• Pavlík (2004) describes an additional realization, namely a weakly palatalized apical alveolar approximant [l̺ʲ]. According to this scholar, the palatal realization [ʎ] is actually alveolo-palatal [ʎ̟].[18]
  • The /ʎ–l/ contrast is neutralized before front vowels, where only /l/ occurs. This neutralization is taken further in western dialects, in which /ʎ/ merges with /l/ in all environments.[19]
  • /l, r/ are apical alveolar [, ].[36]
    • /l/ is either neutral [l] or velarized [ɫ].[37]
    • Short /r/ is most often a tap [ɾ].[19]
  • The retroflexes are less often realized as palato-alveolar [, , ʃ, ʒ].[19]
    • /dʐ/ occurs mainly in loanwords.[19]
  • /v/ is realized as:
    • Voiced fricative [v] in onsets before voiced obstruents;[19]
    • Voiceless fricative [f] in onsets before voiceless obstruents;[38]
    • An approximant that varies between labiodental [ʋ] and labio-velar [w] in coda;[19]
    • Approximant [ʋ] in all other cases.[19]
  • /j/ is an approximant, either palatal or alveolo-palatal.[39] Between open central vowels, it can be a quite lax approximant [j˕].[40]

Some additional notes includes the following (transcriptions in IPA unless otherwise stated):

  • /r, l/ can be syllabic: /r̩, l̩/. When they are long (indicated in the spelling with the acute accent: ŕ and ĺ), they are always syllabic, e.g. vlk (wolf), prst (finger), štvrť (quarter), krk (neck), bisyllabic vĺčavĺ-ča (wolfling), vŕbavŕ-ba (willow-tree), etc.
  • /m/ has the allophone [ɱ] in front of the labiodental fricatives /f/ and /v/.
  • /n/ in front of (post)alveolar fricatives has a postalveolar allophone [n̠].
  • /n/ can be [ŋ] in front of the velar plosives /k/ and /ɡ/.


In the standard language, the stress is always on the first syllable of a word (or on the preceding preposition, see below). This is not the case in certain dialects. Eastern dialects have penultimate stress (as in Polish), which at times makes them difficult to understand for speakers of standard Slovak. Some of the north-central dialects have a weak stress on the first syllable, which becomes stronger and moves to the penultimate in certain cases. Monosyllabic conjunctions, monosyllabic short personal pronouns and auxiliary verb forms of the verb byť (to be) are usually unstressed.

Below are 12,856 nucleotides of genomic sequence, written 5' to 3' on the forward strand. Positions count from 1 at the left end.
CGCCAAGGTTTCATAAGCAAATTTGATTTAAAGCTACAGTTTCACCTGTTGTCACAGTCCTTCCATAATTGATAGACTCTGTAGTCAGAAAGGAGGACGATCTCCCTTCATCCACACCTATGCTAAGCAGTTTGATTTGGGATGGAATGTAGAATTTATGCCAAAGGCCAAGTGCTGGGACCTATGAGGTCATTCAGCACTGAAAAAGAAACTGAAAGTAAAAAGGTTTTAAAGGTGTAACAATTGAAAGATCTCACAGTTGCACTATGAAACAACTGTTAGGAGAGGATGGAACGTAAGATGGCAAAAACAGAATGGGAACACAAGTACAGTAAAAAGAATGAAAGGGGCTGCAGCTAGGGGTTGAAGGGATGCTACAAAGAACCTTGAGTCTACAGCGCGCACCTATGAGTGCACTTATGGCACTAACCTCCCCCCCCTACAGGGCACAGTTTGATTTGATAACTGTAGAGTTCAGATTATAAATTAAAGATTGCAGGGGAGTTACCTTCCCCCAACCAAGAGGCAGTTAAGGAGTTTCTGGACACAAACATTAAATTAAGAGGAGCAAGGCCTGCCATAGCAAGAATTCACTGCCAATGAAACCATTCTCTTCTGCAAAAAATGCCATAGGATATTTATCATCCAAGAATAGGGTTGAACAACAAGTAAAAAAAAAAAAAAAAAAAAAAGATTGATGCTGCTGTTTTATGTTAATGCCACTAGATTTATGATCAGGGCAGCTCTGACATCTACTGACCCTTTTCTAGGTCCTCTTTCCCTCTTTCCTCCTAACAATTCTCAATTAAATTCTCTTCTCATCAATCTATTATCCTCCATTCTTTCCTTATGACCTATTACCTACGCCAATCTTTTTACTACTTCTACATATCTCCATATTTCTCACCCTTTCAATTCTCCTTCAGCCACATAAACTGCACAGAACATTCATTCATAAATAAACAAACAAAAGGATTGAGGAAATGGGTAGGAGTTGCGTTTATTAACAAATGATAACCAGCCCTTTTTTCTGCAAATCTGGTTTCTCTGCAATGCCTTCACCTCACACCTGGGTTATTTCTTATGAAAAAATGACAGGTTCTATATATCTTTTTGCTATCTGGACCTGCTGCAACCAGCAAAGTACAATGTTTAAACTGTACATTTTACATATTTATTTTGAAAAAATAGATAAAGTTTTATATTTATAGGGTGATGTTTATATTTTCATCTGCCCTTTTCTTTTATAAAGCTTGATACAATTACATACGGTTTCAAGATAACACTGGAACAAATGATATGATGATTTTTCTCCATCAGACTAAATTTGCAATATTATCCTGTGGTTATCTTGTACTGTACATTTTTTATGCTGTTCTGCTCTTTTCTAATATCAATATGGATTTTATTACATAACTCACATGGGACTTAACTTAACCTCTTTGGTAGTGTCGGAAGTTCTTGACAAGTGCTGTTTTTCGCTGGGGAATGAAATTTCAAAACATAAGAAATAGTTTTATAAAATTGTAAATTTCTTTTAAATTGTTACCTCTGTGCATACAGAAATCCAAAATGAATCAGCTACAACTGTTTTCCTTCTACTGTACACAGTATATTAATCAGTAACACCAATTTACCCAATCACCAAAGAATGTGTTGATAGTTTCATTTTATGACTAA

Prepositions form a single prosodic unit with the following word, unless the word is long (four syllables or more) or the preposition stands at the beginning of a sentence.

Official transcriptions[edit]

Slovak linguists do not usually use IPA for phonetic transcription of their own language or others, but have their own system based on the Slovak alphabet. Many English language textbooks make use of this alternative transcription system. In the following table, pronunciation of each grapheme is given in this system as well as in the IPA.

grapheme IPA transcr. example
a /a/ a mama ('mother')
á /aː/ á láska ('love')
ä /æ/ a, e, ä mäso ('meat, flesh')
b /b/ b brat ('brother')
c /ts/ c cukor ('sugar')
č /tʂ/ č čaj ('tea')
d /d/ d dom ('house')
ď /ɟ/ ď ďakovať ('to thank')
dz /dz/ ʒ bryndza ('sheep cheese')
/dʐ/ ǯ em ('jam')
e /e/ e meno ('name')
é /eː/ é bazén ('pool')
f /f/ f farba ('colour')
g /ɡ/ g egreš ('gooseberry')
h /ɦ/ h hlava ('head')
ch /x/ x chlieb ('bread')
i /i/ i pivo ('beer')
í /iː/ í gombík ('button')
j /j/ j jahoda ('strawberry')
k /k/ k kniha ('book')
l /l/, /l̩/ l plot ('fence')